For those seeking peace and solitude, it's possible to explore the smaller and more remote islands and enjoy the native flora and fauna. The small island of Monuriki offers secluded beaches and the Sabeto Hot Springs, while neighbouring Kadavu boasts turquoise lagoons and stunning panoramas across the archipelago.
In the capital city of Suva you will find the Fiji Museum and an opportunity to learn about the country's heritage and culture. Other highlights on the main island of Viti Levu include Sigatoka Sand Dunes National Park and the Hindu Sri Siva Subrahmaniya Swami Temple on the west coast of the island.
Those who enjoy outdoor pursuits can hike in Koroyanitu National Heritage Park and view the sacred Dakua trees before stopping off at the eco-tourism settlement of Abaca. Diving amidst the coral reefs and sea kayaking between islands are popular activities and after a day of exploring you can enjoy some traditional pumpkin curry and yaqona, a drink made from kava root, back in Nadi.
- New Year's Day (1 January)
- Birth of the Prophet Muhammad (4 February)
- Easter (March/April)
- Ratu Sir Lala Sukuna Day (25 May)
- Queen's Birthday (14 June) - Bula Festival (July)
- Sugar Festival (July)
- Fiji Day (11 October)
- Diwali (13 November)
- Christmas Day (25 December)
Fiji has a tropical climate with little variation throughout the year. Temperatures range from 31.1°C (88°F) in the summer to 28.8°C (84°F) in the winter. Fiji experiences its warmest weather between December and April, which can also be very humid. The arrival of the trade winds between June and October reduces the humidity and this is the most popular time to visit the country.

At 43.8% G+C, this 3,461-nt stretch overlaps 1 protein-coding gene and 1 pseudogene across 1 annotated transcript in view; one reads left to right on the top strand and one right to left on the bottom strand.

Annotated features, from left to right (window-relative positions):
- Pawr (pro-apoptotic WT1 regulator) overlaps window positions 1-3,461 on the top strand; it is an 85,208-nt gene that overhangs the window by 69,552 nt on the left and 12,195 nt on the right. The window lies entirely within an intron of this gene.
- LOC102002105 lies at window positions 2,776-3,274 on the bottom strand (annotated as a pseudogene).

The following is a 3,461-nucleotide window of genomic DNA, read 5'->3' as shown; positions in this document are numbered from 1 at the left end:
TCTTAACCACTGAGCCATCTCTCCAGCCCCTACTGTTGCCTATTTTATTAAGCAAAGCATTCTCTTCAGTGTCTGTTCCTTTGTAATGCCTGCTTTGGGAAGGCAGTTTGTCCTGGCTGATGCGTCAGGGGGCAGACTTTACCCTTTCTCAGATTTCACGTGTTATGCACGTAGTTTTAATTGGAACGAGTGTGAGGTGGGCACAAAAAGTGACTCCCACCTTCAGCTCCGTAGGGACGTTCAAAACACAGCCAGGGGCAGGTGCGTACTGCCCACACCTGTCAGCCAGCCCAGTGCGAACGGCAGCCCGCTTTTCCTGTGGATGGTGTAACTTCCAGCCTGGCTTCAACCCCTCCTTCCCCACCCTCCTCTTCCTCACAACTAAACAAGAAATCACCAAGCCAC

Visitors to Fiji can enhance their experience by taking some time to prepare for the cultural shift they will encounter. Fiji is a safe country to visit and tourists will encounter few problems in a place that has managed to balance tradition and modernity.
Fiji contact numbers
Country code: +679
International access code: 00 (FINTEL) or 052 (Telecom Fiji)
Emergency services: 911
Fiji uses the Fijian dollar as its official currency, with one dollar being made up of 100 cents. There are several local and international banks spread across the islands and most have ATM machines that accept Visa cards.
Major credit cards are accepted in most hotels, shops and restaurants and traveller's cheques can be exchanged without a fee at most private exchange outlets.
Health and safety
It's not necessary to obtain vaccination certificates for travelling to Fiji, but typhoid and hepatitis A and B immunisation is considered sensible for those travelling to any remote areas. Visitors should drink bottled water and ensure food is thoroughly cooked.
Fijians are very welcoming to visitors of any nationality and the islands themselves are made up of a diverse range of people from every corner of the world. As a predominantly Christian country, locals tend to keep their shoulders and knees covered and it's advisable to keep beach wear on the beach. Fiji embraces its multicultural community by holding religious and cultural celebrations throughout the year and visiting during a festival ensures you will experience local culture at its best.
Visas for Fiji
Visitors from the US, Europe, Australia and Canada can visit Fiji for up to four months without a visa.
Electricity in Fiji is 240 volt, 50Hz. Plugs have three prongs, with plug adaptors widely available.
Shops typically open from 9am to 5pm Monday to Friday and 9am to 1pm on Saturday. Many shops close between 1pm and 2pm for lunch and most businesses are closed on a Sunday.
Welcome / Hello - Bula
Good morning - Yadra, Ni sa Bula
Good afternoon - Bula, Ni sa Bula
Good night / Goodbye - Moce, Ni sa moce
I don't understand - Au sega ni taura rawa
Do you speak English? - O(ni) vosa vakavalagi?
Thank you - Vinaka, Vinaka vaka levu
Where's the toilet? - E vein a vale-lailai?